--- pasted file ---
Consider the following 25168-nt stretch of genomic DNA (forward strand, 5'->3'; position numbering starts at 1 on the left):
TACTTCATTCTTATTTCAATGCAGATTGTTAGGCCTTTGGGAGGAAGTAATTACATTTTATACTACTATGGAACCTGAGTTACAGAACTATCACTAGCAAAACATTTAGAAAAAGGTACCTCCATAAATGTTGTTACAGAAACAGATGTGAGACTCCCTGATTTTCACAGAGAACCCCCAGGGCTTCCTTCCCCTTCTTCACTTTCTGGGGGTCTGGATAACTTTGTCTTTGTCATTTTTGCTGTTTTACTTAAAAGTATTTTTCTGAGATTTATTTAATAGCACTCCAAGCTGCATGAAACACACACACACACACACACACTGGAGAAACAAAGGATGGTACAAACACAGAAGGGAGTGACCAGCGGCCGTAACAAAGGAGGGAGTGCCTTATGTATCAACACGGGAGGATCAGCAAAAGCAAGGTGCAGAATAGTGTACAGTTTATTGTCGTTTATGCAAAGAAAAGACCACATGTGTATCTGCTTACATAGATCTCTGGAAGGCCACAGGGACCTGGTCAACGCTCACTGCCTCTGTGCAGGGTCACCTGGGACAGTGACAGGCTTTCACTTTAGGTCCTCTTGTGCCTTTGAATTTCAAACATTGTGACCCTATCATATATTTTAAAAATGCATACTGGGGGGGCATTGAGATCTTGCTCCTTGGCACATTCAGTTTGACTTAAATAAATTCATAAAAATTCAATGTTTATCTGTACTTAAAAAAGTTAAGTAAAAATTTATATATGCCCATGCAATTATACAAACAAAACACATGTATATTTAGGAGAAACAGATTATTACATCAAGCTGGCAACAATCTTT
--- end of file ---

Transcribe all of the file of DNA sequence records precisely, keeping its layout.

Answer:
Consider the following 25168-nt stretch of genomic DNA (forward strand, 5'->3'; position numbering starts at 1 on the left):
TACTTCATTCTTATTTCAATGCAGATTGTTAGGCCTTTGGGAGGAAGTAATTACATTTTATACTACTATGGAACCTGAGTTACAGAACTATCACTAGCAAAACATTTAGAAAAAGGTACCTCCATAAATGTTGTTACAGAAACAGATGTGAGACTCCCTGATTTTCACAGAGAACCCCCAGGGCTTCCTTCCCCTTCTTCACTTTCTGGGGGTCTGGATAACTTTGTCTTTGTCATTTTTGCTGTTTTACTTAAAAGTATTTTTCTGAGATTTATTTAATAGCACTCCAAGCTGCATGAAACACACACACACACACACACACTGGAGAAACAAAGGATGGTACAAACACAGAAGGGAGTGACCAGCGGCCGTAACAAAGGAGGGAGTGCCTTATGTATCAACACGGGAGGATCAGCAAAAGCAAGGTGCAGAATAGTGTACAGTTTATTGTCGTTTATGCAAAGAAAAGACCACATGTGTATCTGCTTACATAGATCTCTGGAAGGCCACAGGGACCTGGTCAACGCTCACTGCCTCTGTGCAGGGTCACCTGGGACAGTGACAGGCTTTCACTTTAGGTCCTCTTGTGCCTTTGAATTTCAAACATTGTGACCCTATCATATATTTTAAAAATGCATACTGGGGGGGCATTGAGATCTTGCTCCTTGGCACATTCAGTTTGACTTAAATAAATTCATAAAAATTCAATGTTTATCTGTACTTAAAAAAGTTAAGTAAAAATTTATATATGCCCATGCAATTATACAAACAAAACACATGTATATTTAGGAGAAACAGATTATTACATCAAGCTGGCAACAATCTTT